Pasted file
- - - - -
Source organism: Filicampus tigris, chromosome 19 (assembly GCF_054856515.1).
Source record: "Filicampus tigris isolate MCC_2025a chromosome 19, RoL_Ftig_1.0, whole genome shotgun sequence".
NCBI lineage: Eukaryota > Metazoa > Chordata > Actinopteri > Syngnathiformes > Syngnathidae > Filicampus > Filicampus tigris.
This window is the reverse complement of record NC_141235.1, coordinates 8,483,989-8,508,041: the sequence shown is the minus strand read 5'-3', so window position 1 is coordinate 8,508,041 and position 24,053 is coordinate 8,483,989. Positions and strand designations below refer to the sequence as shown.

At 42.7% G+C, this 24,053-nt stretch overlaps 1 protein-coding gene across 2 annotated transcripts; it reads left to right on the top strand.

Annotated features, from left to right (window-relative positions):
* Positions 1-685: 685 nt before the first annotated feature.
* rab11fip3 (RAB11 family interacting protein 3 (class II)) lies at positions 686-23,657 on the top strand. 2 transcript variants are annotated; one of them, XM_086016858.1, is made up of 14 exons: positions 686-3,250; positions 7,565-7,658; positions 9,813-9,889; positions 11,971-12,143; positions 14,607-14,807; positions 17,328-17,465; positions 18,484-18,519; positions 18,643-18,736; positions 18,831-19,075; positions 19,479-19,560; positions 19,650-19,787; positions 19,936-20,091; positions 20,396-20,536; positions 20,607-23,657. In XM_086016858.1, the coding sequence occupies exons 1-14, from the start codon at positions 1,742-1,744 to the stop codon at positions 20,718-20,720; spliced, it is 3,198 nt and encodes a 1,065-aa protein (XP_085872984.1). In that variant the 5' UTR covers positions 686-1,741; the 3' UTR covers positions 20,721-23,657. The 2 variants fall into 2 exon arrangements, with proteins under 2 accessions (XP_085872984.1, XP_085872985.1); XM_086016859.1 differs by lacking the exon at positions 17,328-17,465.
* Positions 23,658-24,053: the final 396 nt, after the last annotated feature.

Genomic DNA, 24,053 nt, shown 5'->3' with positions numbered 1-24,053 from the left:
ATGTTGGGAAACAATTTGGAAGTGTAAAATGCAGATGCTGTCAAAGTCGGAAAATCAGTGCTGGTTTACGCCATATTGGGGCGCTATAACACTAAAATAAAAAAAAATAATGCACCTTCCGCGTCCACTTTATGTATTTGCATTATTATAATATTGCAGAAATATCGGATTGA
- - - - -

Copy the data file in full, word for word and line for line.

Source organism: Filicampus tigris, chromosome 19 (assembly GCF_054856515.1).
Source record: "Filicampus tigris isolate MCC_2025a chromosome 19, RoL_Ftig_1.0, whole genome shotgun sequence".
NCBI lineage: Eukaryota > Metazoa > Chordata > Actinopteri > Syngnathiformes > Syngnathidae > Filicampus > Filicampus tigris.
This window is the reverse complement of record NC_141235.1, coordinates 8,483,989-8,508,041: the sequence shown is the minus strand read 5'-3', so window position 1 is coordinate 8,508,041 and position 24,053 is coordinate 8,483,989. Positions and strand designations below refer to the sequence as shown.

At 42.7% G+C, this 24,053-nt stretch overlaps 1 protein-coding gene across 2 annotated transcripts; it reads left to right on the top strand.

Annotated features, from left to right (window-relative positions):
* Positions 1-685: 685 nt before the first annotated feature.
* rab11fip3 (RAB11 family interacting protein 3 (class II)) lies at positions 686-23,657 on the top strand. 2 transcript variants are annotated; one of them, XM_086016858.1, is made up of 14 exons: positions 686-3,250; positions 7,565-7,658; positions 9,813-9,889; positions 11,971-12,143; positions 14,607-14,807; positions 17,328-17,465; positions 18,484-18,519; positions 18,643-18,736; positions 18,831-19,075; positions 19,479-19,560; positions 19,650-19,787; positions 19,936-20,091; positions 20,396-20,536; positions 20,607-23,657. In XM_086016858.1, the coding sequence occupies exons 1-14, from the start codon at positions 1,742-1,744 to the stop codon at positions 20,718-20,720; spliced, it is 3,198 nt and encodes a 1,065-aa protein (XP_085872984.1). In that variant the 5' UTR covers positions 686-1,741; the 3' UTR covers positions 20,721-23,657. The 2 variants fall into 2 exon arrangements, with proteins under 2 accessions (XP_085872984.1, XP_085872985.1); XM_086016859.1 differs by lacking the exon at positions 17,328-17,465.
* Positions 23,658-24,053: the final 396 nt, after the last annotated feature.

Genomic DNA, 24,053 nt, shown 5'->3' with positions numbered 1-24,053 from the left:
ATGTTGGGAAACAATTTGGAAGTGTAAAATGCAGATGCTGTCAAAGTCGGAAAATCAGTGCTGGTTTACGCCATATTGGGGCGCTATAACACTAAAATAAAAAAAAATAATGCACCTTCCGCGTCCACTTTATGTATTTGCATTATTATAATATTGCAGAAATATCGGATTGA